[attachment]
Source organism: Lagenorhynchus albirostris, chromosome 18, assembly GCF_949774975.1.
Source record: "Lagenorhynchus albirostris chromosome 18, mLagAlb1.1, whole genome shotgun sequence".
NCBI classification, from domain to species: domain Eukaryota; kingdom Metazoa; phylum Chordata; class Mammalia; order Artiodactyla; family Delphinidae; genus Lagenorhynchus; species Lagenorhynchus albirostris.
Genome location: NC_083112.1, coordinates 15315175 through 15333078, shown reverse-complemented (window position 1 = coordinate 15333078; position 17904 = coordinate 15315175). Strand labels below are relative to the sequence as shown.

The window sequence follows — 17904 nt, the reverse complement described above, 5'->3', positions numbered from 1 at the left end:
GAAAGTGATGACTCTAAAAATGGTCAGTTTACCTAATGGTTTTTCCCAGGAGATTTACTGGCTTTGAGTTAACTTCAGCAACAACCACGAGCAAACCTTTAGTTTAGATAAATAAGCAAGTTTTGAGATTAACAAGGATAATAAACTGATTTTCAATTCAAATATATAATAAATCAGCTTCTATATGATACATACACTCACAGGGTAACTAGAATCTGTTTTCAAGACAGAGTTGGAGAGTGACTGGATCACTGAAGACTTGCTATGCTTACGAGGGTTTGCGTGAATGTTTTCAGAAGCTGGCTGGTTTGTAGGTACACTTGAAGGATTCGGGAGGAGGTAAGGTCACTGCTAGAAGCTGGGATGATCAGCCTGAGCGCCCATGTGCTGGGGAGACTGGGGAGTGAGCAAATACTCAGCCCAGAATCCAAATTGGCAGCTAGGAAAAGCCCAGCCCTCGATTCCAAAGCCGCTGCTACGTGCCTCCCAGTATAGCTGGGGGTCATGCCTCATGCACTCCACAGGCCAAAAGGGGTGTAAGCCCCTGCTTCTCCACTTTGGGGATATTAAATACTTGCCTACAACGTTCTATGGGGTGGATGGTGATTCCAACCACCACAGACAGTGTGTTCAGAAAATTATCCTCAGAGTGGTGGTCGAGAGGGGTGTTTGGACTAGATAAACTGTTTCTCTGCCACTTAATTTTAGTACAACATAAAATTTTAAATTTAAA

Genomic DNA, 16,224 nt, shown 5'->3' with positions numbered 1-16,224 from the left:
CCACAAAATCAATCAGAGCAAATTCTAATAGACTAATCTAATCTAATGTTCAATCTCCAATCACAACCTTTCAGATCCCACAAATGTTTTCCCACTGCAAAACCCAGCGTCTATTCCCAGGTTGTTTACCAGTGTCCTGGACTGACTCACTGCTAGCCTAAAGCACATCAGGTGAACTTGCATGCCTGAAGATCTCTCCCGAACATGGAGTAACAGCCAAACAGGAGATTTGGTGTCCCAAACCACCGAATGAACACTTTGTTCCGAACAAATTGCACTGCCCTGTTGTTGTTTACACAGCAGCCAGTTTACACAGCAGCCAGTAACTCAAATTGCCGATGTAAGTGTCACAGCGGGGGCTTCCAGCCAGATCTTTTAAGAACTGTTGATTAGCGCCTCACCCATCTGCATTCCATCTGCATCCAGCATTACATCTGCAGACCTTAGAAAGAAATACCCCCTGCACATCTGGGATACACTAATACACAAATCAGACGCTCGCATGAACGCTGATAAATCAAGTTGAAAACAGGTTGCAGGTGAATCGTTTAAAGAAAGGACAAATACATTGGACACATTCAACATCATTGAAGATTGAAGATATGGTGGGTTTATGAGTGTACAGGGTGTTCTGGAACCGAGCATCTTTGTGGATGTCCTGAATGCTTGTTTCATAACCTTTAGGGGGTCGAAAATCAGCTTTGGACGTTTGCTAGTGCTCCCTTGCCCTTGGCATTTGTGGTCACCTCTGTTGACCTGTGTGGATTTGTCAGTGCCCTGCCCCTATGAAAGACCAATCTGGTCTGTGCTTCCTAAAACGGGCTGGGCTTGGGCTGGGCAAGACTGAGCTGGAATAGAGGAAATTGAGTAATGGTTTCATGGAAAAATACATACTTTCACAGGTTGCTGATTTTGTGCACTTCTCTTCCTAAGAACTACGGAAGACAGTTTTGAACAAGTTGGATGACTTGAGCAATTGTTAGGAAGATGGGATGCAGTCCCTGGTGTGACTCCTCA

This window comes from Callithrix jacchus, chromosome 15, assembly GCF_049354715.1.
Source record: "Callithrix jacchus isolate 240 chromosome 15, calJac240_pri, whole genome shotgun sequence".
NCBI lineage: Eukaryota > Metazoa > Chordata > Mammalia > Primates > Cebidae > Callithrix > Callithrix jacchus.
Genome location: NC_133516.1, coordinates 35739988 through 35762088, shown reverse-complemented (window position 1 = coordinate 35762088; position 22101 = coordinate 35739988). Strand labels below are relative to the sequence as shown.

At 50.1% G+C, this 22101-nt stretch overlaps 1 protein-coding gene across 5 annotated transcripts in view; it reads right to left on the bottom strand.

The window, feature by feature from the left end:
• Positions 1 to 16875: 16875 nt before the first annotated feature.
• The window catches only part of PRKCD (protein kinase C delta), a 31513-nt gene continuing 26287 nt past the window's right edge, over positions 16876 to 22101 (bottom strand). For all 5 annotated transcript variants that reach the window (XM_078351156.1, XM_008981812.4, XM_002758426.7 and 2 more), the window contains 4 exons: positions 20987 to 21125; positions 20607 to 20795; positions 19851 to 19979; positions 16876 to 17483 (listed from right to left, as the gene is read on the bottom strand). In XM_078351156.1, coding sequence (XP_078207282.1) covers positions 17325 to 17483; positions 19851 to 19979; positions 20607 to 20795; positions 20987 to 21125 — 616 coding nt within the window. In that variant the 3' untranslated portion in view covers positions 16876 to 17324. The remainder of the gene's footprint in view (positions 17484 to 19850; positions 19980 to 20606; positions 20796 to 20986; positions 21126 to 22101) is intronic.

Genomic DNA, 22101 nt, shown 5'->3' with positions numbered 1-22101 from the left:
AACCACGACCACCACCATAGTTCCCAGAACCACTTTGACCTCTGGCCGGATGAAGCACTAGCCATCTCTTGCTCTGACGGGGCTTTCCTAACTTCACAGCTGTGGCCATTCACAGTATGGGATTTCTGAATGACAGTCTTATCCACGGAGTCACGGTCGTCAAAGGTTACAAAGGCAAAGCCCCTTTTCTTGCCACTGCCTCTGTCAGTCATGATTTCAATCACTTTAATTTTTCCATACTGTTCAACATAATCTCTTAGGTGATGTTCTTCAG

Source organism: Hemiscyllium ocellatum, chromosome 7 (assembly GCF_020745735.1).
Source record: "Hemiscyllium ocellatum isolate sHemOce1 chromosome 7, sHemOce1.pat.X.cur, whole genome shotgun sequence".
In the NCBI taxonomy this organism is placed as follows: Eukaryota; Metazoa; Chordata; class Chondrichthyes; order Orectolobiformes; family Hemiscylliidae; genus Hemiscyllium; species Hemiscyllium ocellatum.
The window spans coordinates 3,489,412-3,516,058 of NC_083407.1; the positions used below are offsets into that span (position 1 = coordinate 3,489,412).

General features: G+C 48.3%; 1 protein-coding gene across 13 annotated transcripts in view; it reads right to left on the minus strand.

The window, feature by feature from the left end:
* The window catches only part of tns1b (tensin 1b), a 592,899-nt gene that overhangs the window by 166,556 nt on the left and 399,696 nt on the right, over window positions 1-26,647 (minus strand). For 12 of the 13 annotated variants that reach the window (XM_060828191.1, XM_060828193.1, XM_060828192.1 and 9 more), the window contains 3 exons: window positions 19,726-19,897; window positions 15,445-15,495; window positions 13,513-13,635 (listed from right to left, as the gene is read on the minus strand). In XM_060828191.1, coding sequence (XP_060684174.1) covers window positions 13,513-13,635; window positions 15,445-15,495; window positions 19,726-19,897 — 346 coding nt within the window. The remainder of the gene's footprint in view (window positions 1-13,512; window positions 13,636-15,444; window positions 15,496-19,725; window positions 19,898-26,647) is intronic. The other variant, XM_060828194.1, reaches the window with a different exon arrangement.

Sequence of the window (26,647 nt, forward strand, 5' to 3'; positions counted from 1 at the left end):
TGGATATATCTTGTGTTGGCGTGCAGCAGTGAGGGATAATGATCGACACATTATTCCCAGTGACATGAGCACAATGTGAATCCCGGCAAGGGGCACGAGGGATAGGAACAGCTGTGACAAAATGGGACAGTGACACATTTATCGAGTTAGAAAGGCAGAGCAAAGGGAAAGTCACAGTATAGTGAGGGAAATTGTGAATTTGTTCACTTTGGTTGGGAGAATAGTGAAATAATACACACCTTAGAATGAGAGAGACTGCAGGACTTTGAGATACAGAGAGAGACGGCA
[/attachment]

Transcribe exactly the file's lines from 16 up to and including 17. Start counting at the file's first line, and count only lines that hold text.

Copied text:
• The window catches only part of PRKCD (protein kinase C delta), a 31513-nt gene continuing 26287 nt past the window's right edge, over positions 16876 to 22101 (bottom strand). For all 5 annotated transcript variants that reach the window (XM_078351156.1, XM_008981812.4, XM_002758426.7 and 2 more), the window contains 4 exons: positions 20987 to 21125; positions 20607 to 20795; positions 19851 to 19979; positions 16876 to 17483 (listed from right to left, as the gene is read on the bottom strand). In XM_078351156.1, coding sequence (XP_078207282.1) covers positions 17325 to 17483; positions 19851 to 19979; positions 20607 to 20795; positions 20987 to 21125 — 616 coding nt within the window. In that variant the 3' untranslated portion in view covers positions 16876 to 17324. The remainder of the gene's footprint in view (positions 17484 to 19850; positions 19980 to 20606; positions 20796 to 20986; positions 21126 to 22101) is intronic.

Genomic DNA, 22101 nt, shown 5'->3' with positions numbered 1-22101 from the left: